The Edsel and Eleanor Ford House, photos c. 1980 The Edsel and Eleanor Ford House, photos c. 1980 The Edsel and Eleanor Ford House, photos c. 1980
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Ford, Edsel and Eleanor, House
1100Lakeshore Drive, Grosse Pointe Shores - Macomb County
Other Names Lakeview, Gaukler Point
Property Type stone house
Historic Use DOMESTIC
Style Tudor Revival
Architect/Builder Albert Kahn
Jens Jensen
Significant Person Edsel Ford
Narrative Description The Edsel and Eleanor Ford House is a magnificent sixty-room mansion with a primarily two-story plan resembling grand-scale English Cotswold architecture, composed of several side-gable wings and additions joined by hyphens, with rough coursed Briar Hill sandstone walls topped by split-stone roofing. The massive squared entrance tower features a crenelated roofline. Various projecting bays are topped by parapets and feature dormers and bay windows. The opulent interior remains primarily original. Located on almost eighty-eight acres of premier Lake Saint Clair shoreline, the estate includes six accessory buildings and various recreational facilities.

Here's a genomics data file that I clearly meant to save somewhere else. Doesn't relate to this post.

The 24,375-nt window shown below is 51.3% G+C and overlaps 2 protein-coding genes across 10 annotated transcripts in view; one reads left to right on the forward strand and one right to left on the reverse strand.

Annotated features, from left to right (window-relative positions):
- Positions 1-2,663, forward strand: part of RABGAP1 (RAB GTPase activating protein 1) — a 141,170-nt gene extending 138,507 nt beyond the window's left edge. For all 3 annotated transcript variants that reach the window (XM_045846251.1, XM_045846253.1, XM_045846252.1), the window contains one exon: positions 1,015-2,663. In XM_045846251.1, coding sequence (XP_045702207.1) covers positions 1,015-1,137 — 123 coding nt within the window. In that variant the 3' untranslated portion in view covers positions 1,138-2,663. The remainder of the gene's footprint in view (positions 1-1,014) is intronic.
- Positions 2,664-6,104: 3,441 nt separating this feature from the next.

Statement of Significance The Edsel and Eleanor Ford House is significant for its elegant architecture and its association with three individuals credited with shaping much of modern Detroit. The mansion was designed by world renown Detroit architect Albert Kahn as the home of Edsel Ford, son of Henry and president of Ford Motor Co., and Eleanor Clay Ford, niece of retailer Joseph Hudson. The home is also known as one of the best surviving examples of Danish landscape architect Jens Jensen. One of the last great estates of Detroit's auto barons, the Ford House is currently a museum and public center.
Marker Text EDSEL AND ELEANOR FORD HOUSE Edsel Ford, President of the Ford Motor Company for many years, and his wife, Eleanor Clay, completed this eighty-seven-acre estate in 1927. Architect Albert Kahn derived the design from precedents in Cotswold, England, and many of the building materials, including the staircase, paneling, and fireplaces, were brought from old English homes. Noted landscape architect Jens Jensen developed the grounds. The Fords were collectors of art and antiques, and benefactors of local and national institutions. Edsel was instrumental in the creation of the Ford Foundation in 1936. He died here on May 26, 1943. His wife, who lived here until her death on October 19, 1976, endowed the property and directed it to be maintained for public use.
Period of Significance 1901-1930
Significant Date(s) 1927, 1930
Registry Type(s) 01/25/1980 Marker erected
07/24/1979 National Register listed
02/07/1977 State Register listed
Site ID# P24099